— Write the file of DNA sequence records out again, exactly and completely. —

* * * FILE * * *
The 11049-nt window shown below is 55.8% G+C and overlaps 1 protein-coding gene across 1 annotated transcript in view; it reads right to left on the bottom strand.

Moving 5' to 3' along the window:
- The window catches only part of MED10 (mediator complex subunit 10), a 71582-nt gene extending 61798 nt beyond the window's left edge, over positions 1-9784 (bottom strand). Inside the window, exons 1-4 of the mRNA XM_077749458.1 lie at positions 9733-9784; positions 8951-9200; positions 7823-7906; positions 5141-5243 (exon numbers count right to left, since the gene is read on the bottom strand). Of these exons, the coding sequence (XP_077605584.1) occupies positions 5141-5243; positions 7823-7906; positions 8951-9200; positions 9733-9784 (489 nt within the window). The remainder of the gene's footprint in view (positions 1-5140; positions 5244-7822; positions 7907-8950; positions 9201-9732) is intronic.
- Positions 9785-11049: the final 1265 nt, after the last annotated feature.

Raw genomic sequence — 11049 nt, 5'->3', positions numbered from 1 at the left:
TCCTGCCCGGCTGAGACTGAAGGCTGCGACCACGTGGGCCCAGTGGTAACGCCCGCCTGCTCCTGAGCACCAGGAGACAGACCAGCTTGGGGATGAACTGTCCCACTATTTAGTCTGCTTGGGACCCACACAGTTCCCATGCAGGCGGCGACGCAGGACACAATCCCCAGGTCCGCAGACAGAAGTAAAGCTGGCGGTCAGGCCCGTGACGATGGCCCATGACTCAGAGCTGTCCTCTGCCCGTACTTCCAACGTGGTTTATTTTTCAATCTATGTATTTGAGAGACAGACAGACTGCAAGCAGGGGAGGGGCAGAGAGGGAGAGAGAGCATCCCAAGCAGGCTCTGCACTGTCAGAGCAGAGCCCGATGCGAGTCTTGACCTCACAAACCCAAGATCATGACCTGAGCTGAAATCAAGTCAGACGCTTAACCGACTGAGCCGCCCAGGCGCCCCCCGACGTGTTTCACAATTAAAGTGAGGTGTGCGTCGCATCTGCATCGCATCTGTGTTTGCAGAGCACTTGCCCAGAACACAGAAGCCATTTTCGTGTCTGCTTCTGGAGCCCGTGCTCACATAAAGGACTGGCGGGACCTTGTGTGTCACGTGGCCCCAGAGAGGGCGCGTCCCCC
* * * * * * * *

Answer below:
The 11049-nt window shown below is 55.8% G+C and overlaps 1 protein-coding gene across 1 annotated transcript in view; it reads right to left on the bottom strand.

Moving 5' to 3' along the window:
- The window catches only part of MED10 (mediator complex subunit 10), a 71582-nt gene extending 61798 nt beyond the window's left edge, over positions 1-9784 (bottom strand). Inside the window, exons 1-4 of the mRNA XM_077749458.1 lie at positions 9733-9784; positions 8951-9200; positions 7823-7906; positions 5141-5243 (exon numbers count right to left, since the gene is read on the bottom strand). Of these exons, the coding sequence (XP_077605584.1) occupies positions 5141-5243; positions 7823-7906; positions 8951-9200; positions 9733-9784 (489 nt within the window). The remainder of the gene's footprint in view (positions 1-5140; positions 5244-7822; positions 7907-8950; positions 9201-9732) is intronic.
- Positions 9785-11049: the final 1265 nt, after the last annotated feature.

Raw genomic sequence — 11049 nt, 5'->3', positions numbered from 1 at the left:
TCCTGCCCGGCTGAGACTGAAGGCTGCGACCACGTGGGCCCAGTGGTAACGCCCGCCTGCTCCTGAGCACCAGGAGACAGACCAGCTTGGGGATGAACTGTCCCACTATTTAGTCTGCTTGGGACCCACACAGTTCCCATGCAGGCGGCGACGCAGGACACAATCCCCAGGTCCGCAGACAGAAGTAAAGCTGGCGGTCAGGCCCGTGACGATGGCCCATGACTCAGAGCTGTCCTCTGCCCGTACTTCCAACGTGGTTTATTTTTCAATCTATGTATTTGAGAGACAGACAGACTGCAAGCAGGGGAGGGGCAGAGAGGGAGAGAGAGCATCCCAAGCAGGCTCTGCACTGTCAGAGCAGAGCCCGATGCGAGTCTTGACCTCACAAACCCAAGATCATGACCTGAGCTGAAATCAAGTCAGACGCTTAACCGACTGAGCCGCCCAGGCGCCCCCCGACGTGTTTCACAATTAAAGTGAGGTGTGCGTCGCATCTGCATCGCATCTGTGTTTGCAGAGCACTTGCCCAGAACACAGAAGCCATTTTCGTGTCTGCTTCTGGAGCCCGTGCTCACATAAAGGACTGGCGGGACCTTGTGTGTCACGTGGCCCCAGAGAGGGCGCGTCCCCC